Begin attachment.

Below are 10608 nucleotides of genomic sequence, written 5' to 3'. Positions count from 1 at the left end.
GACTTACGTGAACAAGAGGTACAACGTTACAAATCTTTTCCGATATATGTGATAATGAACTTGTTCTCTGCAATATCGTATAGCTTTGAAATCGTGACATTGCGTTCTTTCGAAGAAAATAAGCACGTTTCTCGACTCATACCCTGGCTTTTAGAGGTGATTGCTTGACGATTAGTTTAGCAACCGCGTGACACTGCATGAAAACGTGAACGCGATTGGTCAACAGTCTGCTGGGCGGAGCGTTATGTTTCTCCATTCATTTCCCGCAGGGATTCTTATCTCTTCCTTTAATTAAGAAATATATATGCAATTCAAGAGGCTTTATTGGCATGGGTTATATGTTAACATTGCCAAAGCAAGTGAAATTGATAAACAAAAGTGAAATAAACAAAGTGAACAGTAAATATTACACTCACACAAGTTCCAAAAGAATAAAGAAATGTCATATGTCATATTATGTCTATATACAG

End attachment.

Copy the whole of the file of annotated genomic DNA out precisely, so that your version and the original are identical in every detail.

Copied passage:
Below are 10608 nucleotides of genomic sequence, written 5' to 3'. Positions count from 1 at the left end.
GACTTACGTGAACAAGAGGTACAACGTTACAAATCTTTTCCGATATATGTGATAATGAACTTGTTCTCTGCAATATCGTATAGCTTTGAAATCGTGACATTGCGTTCTTTCGAAGAAAATAAGCACGTTTCTCGACTCATACCCTGGCTTTTAGAGGTGATTGCTTGACGATTAGTTTAGCAACCGCGTGACACTGCATGAAAACGTGAACGCGATTGGTCAACAGTCTGCTGGGCGGAGCGTTATGTTTCTCCATTCATTTCCCGCAGGGATTCTTATCTCTTCCTTTAATTAAGAAATATATATGCAATTCAAGAGGCTTTATTGGCATGGGTTATATGTTAACATTGCCAAAGCAAGTGAAATTGATAAACAAAAGTGAAATAAACAAAGTGAACAGTAAATATTACACTCACACAAGTTCCAAAAGAATAAAGAAATGTCATATGTCATATTATGTCTATATACAG